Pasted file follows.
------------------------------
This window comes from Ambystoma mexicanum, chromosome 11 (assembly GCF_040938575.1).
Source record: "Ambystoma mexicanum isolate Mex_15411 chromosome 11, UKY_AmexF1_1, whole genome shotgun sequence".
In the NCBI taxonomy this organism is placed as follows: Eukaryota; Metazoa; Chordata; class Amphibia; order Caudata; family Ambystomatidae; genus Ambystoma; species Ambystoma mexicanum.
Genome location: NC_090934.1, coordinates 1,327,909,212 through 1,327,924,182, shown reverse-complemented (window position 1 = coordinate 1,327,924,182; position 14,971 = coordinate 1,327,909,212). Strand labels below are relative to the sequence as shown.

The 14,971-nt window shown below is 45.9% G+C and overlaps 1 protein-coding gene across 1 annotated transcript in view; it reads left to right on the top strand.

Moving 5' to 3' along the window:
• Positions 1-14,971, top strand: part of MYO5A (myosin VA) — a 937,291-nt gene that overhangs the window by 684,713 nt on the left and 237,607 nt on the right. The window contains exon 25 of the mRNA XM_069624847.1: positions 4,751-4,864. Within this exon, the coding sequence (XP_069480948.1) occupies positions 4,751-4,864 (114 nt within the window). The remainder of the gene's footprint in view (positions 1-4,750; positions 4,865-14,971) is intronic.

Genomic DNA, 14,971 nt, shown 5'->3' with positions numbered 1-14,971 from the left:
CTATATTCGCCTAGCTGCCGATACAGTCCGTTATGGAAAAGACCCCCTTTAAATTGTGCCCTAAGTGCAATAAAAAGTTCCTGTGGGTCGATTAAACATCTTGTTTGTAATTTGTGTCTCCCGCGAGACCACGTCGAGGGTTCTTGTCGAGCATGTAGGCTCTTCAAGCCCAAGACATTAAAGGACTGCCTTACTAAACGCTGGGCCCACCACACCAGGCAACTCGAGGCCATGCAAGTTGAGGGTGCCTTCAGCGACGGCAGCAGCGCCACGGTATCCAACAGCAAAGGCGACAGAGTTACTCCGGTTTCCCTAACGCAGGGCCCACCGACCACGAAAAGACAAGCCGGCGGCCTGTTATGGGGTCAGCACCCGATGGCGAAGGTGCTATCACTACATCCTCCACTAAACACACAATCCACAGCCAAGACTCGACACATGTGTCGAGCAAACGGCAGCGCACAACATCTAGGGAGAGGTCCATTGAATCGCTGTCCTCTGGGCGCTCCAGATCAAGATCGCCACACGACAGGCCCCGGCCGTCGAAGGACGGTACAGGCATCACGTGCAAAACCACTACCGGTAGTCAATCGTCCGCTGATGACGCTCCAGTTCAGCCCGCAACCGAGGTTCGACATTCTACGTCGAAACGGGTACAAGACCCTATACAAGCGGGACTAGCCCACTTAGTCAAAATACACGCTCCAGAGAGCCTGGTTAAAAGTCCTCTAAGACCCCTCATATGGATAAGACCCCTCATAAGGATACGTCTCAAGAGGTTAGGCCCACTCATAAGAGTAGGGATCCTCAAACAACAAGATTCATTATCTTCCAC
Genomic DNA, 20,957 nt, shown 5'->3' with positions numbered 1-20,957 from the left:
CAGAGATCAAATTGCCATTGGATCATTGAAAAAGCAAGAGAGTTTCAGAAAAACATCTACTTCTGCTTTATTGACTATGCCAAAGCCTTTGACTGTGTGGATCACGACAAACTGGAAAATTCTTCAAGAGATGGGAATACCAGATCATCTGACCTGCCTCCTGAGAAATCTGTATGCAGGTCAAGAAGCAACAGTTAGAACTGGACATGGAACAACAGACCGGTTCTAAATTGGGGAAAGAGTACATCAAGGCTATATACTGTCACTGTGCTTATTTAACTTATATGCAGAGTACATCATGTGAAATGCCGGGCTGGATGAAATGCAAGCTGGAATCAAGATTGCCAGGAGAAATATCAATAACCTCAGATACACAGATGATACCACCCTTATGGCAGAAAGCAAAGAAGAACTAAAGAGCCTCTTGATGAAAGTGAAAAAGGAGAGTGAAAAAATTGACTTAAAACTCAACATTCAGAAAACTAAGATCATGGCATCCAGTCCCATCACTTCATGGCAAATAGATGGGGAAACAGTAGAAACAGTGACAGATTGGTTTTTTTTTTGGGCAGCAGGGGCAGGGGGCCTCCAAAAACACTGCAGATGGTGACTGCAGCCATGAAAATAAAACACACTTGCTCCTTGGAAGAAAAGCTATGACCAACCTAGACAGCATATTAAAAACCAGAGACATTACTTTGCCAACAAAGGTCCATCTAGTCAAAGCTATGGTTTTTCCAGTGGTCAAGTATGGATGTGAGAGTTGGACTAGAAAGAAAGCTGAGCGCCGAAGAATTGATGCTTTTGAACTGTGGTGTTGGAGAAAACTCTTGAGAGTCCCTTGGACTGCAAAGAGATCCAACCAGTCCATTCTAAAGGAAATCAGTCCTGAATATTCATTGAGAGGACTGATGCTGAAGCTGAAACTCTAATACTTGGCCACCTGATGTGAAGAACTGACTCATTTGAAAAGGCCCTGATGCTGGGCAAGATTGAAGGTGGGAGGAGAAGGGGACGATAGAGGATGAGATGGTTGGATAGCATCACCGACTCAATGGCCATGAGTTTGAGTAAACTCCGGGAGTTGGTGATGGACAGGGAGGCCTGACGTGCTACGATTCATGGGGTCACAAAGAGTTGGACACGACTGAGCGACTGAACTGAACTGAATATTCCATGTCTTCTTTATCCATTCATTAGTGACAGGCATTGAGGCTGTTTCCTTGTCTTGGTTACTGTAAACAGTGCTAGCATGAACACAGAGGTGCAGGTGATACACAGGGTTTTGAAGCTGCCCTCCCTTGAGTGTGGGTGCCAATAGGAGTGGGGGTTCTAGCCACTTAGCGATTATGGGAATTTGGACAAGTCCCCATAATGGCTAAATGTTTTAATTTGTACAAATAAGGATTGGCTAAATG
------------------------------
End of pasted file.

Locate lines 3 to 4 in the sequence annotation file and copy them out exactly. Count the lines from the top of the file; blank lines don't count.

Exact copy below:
In the NCBI taxonomy this organism is placed as follows: Eukaryota; Metazoa; Chordata; class Amphibia; order Caudata; family Ambystomatidae; genus Ambystoma; species Ambystoma mexicanum.
Genome location: NC_090934.1, coordinates 1,327,909,212 through 1,327,924,182, shown reverse-complemented (window position 1 = coordinate 1,327,924,182; position 14,971 = coordinate 1,327,909,212). Strand labels below are relative to the sequence as shown.